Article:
"Before I left on holiday, I told the Headmaster of KICS my intentions of returning next year; upon the basis I could think during the break. I did not have an uneasy feeling at the thought of another year during the break which was a nice confirmation. As I thought and prayed about next year and what I would be leaving in both the States and Africa, I decided I would stay as previously stated. I do miss family and friends more and more each week, but I believe it is the place for me to be next year....I truly enjoy teaching at KICS. It has been a wonderful break from not to be loaded down with meetings, endless paper work, and other responsibilities that stifle the energy I can put into teaching... I thank God for such a great group of students who are unlike any other I have ever taught." Douglas (Grade 3 Teacher)

"After much prayer and thought, I will be returning to Rwanda in August (after a 6-week visit back to Canada this summer) and plan to teach in Rwanda as long as the Lord allows. I love being here: the people, KICS, the culture, and relationships that I have formed." Vicki (5th grade)

Bryan Hixson mobile: 0788232699
ROC Partners - Ex. Dir. - RW
KICS Board Chairman
CCR Admin. Min.

Bukago Lost and Found


Many generations ago, at the top of Mount Elgon lived the father of mankind, Muchwezi. This father of old had 3 sons – Kintu, Zungu, and Kago. Each was a strong boy with a stubborn streak. They would carry stones and sticks as Muchwezi built his home, but throughout the day Muchwezi would need to take a stick and beat each boy into obedience. They were the type of sons who would try a father’s patience, but also whom a father knew would each rise to lead a nation. All of the boys were fascinated by the streams of Mount Elgon. Where did the water run? Each knew his future would be discovered by following the streams of Mount Elgon.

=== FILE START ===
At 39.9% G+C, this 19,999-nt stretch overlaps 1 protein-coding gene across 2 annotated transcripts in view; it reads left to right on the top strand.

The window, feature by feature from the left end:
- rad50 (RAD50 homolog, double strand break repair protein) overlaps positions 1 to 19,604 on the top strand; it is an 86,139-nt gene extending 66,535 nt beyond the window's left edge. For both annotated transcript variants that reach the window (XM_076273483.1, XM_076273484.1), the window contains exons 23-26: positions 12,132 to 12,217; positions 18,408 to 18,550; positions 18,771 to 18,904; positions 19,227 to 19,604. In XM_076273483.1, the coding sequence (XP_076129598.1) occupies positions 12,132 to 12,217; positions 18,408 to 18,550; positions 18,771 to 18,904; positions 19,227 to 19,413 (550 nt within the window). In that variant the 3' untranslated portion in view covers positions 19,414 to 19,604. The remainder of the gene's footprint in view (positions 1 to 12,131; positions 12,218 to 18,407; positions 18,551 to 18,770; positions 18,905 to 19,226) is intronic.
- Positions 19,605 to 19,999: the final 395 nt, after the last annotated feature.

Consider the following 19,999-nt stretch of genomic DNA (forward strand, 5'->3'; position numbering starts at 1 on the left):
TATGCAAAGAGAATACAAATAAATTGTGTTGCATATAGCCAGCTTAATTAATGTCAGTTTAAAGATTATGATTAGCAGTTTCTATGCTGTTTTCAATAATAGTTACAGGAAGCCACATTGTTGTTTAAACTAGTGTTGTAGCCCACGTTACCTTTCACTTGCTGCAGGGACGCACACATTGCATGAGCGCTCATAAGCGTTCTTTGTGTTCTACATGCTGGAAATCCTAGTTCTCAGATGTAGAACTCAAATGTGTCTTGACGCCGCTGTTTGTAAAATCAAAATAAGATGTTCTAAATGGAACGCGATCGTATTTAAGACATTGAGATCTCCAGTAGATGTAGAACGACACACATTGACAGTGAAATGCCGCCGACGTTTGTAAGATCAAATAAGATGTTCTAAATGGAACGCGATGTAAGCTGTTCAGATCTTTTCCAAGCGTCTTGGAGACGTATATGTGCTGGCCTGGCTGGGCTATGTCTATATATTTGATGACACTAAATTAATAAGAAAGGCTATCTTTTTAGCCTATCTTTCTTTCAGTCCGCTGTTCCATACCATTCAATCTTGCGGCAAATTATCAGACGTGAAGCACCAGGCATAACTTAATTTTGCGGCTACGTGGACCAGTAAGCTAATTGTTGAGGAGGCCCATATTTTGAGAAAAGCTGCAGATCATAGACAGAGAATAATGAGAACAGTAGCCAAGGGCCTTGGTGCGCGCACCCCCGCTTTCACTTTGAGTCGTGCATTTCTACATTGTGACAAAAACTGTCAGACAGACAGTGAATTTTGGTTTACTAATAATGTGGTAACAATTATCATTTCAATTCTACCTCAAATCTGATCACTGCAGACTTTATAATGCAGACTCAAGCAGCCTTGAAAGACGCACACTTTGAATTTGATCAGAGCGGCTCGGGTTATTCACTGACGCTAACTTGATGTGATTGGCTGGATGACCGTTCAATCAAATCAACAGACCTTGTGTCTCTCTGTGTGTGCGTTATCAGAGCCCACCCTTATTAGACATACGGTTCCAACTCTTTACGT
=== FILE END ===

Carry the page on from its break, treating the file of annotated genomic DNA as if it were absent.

Kintu was a gatherer of people. He slowly pondered and only acted when he had seen all the possibilities. He was fascinated by stories, traditions, and rituals. He loved the soil and would spend his days digging in the banana plantation. He journeyed down Mount Elgon and followed her streams to the nearest lake. There in the lower elevations between the world’s great lakes among fertile soils, Kintu built his nation. He loved many women and produced many children. His children became the Bakintu, their nation the Kikintu, and their land, Bukintu.

Zungu was an active child. In fact, some thought he was actually a mad man. He ran in circles. He seemed confused in his constant activity. Some thought he was lost while he thought he was discovering. Occasionally in Zungu’s activity he would discover a new tool. However, he left a trail of broken people and hopes in his mad activity. Zungu followed the streams to their source, and then to the oceans, and then disappeared for generations. While gone he also became a nation. His people were the Bazungu. They spoke Kizungu. Their land was called Buzungu.